Welcome back to the Anvil of Crom
, your weekly peek into Funcom's Age of Conan
. I'm your host, ranger rantypants, and today we'll be returning to a happier place, namely, the latest installment of my ongoing Hyborian travelogue
. This week, I visited the well-traveled Wild Lands of Zelata, the third of the game's four post-Tortage regions and home to some of AoC's
premier questing zones.
The trip was something of a homecoming, as my original launch character made his way to the Wild Lands after leaving Strom's broken body on the Tortage docks a couple of years ago, and playing through the zone again after numerous graphical and performance tweaks was quite an enjoyable experience and even a bit nostalgic.
Port past the cut for more.
Just who, or what, is Zelata, you may find yourself asking? In a nutshell, she is a powerful druidess who has taken up residence in the eastern wilds of Aquilonia. In Robert E. Howard's Hour of the Dragon
, she reveals that the people of the region fear and mistrust her greatly, leading to her seclusion in the wilds. During the time period in which Funcom
chose to set Age of Conan
, Zelata is also blamed for the infestation of dark beasts that roam the hills around the village of Tesso and its outlying areas. In a nice nod to the source material, Zelata's first words to a hailing player are lifted directly from the Howard story. "I am Zelata
," she says. "The people of the valleys call me a witch
Playing through the Wild Lands again gave me a new appreciation for the job that Funcom
did constructing the early to middle portions of Age of Conan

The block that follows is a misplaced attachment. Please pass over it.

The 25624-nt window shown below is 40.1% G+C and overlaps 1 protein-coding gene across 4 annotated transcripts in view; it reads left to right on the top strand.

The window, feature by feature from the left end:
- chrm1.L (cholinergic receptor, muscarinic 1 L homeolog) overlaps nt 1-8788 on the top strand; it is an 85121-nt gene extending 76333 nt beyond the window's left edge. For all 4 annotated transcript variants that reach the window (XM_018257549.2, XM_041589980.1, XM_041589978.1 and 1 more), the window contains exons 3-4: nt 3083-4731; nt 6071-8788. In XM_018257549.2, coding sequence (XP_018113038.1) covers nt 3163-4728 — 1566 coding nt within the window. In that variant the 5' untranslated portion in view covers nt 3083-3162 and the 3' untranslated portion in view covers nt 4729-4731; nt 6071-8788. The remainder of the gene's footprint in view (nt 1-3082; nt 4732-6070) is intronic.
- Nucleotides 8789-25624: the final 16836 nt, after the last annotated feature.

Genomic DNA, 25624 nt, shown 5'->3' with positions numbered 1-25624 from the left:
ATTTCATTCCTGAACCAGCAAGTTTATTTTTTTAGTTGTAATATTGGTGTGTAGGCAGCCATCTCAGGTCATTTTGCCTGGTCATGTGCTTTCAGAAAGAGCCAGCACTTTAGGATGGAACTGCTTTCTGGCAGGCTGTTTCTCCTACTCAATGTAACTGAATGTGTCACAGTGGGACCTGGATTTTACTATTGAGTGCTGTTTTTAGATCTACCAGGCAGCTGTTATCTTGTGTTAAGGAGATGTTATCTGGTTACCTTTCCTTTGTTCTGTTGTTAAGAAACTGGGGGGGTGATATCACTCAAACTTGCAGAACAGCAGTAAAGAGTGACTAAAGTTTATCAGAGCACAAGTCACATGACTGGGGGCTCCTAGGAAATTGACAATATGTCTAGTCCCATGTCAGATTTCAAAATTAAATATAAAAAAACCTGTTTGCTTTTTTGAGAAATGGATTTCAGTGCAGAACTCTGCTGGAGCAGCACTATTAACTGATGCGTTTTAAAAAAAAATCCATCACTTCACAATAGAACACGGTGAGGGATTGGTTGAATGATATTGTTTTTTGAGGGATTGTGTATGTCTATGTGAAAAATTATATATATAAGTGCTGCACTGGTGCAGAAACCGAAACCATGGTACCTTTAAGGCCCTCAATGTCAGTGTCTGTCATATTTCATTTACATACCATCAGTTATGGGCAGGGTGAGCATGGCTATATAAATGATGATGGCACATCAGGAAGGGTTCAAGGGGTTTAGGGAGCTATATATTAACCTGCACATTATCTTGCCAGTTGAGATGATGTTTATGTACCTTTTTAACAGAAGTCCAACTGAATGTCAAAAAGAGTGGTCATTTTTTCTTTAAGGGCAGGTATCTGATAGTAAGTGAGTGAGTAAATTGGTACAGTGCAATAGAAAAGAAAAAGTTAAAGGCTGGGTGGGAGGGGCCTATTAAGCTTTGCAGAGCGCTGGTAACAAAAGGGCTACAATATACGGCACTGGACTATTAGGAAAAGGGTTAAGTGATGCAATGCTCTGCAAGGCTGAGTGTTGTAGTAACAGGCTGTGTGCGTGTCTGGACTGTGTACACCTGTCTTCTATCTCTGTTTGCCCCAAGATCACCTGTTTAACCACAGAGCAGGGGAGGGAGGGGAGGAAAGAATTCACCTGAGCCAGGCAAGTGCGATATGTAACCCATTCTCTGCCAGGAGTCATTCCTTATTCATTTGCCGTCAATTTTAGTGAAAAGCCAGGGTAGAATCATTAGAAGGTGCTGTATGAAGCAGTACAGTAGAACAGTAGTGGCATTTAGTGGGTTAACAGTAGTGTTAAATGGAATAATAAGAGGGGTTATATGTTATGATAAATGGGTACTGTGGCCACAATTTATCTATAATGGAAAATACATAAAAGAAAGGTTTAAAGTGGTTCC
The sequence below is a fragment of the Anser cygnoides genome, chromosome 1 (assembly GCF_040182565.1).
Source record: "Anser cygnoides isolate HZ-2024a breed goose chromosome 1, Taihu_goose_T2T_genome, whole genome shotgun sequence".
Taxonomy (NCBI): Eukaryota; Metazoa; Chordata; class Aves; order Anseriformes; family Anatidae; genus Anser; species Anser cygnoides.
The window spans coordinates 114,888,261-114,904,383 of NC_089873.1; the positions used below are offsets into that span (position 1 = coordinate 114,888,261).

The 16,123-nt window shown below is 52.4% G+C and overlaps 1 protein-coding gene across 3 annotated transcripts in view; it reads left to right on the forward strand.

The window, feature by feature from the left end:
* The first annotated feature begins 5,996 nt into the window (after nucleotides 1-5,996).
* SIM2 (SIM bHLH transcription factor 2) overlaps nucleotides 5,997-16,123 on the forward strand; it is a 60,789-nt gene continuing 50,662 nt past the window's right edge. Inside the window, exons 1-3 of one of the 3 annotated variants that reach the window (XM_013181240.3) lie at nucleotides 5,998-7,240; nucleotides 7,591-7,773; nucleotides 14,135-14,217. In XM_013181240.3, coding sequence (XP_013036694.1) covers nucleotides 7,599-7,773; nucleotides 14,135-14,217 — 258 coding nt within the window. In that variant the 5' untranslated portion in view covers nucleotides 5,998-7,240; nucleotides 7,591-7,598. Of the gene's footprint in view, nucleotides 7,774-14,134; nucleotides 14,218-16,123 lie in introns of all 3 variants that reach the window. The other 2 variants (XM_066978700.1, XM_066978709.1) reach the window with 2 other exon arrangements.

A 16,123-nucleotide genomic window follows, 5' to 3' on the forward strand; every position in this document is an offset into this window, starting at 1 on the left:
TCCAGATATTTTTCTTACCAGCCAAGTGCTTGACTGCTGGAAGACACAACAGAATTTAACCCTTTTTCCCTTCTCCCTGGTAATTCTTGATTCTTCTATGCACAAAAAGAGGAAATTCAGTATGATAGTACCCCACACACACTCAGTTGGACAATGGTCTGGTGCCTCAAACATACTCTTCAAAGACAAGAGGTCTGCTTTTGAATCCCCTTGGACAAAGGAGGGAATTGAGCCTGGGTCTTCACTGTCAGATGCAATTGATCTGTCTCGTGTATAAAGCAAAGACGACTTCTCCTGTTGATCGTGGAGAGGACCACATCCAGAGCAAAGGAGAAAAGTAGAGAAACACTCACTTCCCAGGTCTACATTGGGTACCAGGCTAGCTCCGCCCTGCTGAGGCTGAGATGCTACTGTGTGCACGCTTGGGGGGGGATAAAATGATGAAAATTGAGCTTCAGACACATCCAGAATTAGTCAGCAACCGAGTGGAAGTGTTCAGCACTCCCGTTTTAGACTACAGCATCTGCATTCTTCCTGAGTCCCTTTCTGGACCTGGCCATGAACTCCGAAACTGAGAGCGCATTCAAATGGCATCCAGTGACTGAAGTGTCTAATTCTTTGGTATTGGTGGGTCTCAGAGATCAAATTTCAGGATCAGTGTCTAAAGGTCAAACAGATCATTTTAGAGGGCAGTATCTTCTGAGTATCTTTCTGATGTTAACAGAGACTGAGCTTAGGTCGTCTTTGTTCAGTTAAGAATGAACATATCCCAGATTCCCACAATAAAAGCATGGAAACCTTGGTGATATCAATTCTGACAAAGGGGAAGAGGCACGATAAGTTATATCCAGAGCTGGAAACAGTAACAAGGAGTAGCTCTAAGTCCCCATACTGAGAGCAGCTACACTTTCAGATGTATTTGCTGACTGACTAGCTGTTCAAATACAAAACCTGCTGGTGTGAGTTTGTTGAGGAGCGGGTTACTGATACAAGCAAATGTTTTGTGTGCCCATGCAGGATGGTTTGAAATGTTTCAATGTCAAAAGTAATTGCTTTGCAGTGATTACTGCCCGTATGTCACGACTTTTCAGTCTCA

. Say what you want about the endgame content and the faction grind, but AoC
is a lot of fun -- and packed with options -- up through level 40. The Wild Lands will take your character from 20 to 38 or so, depending on how many times you want to run Sanctum or grind mobs. Looking back, I'm somewhat surprised at all the complaints about the smallish nature of Age of Conan's
original old world zones. Perhaps my opinions have been altered by playing a slew of boxed-in themepark games since 2008, but the Wild Lands make up a big zone, huge in fact, with varying terrain and consistently lush visuals that convey a real sense of scale when traveling to and from the village of Tesso and into the wild. Certainly the new Khitai playfields are larger, but traversing Zelata's domain is nothing to sneeze at.
Speaking of Tesso, it's the region's major quest hub, and you'll find it just over a bridge after loading into the docks at the zone entrance. The village is an idyllic frontier settlement, surrounded by beautiful rivers, lakes, and rolling grasslands. Unfortunately, the aforementioned plague of dark beasts casts quite the damper on the villagers and refugees holed up inside the city walls, and there are many quests here that will level you through a good portion of your early to mid-twenties.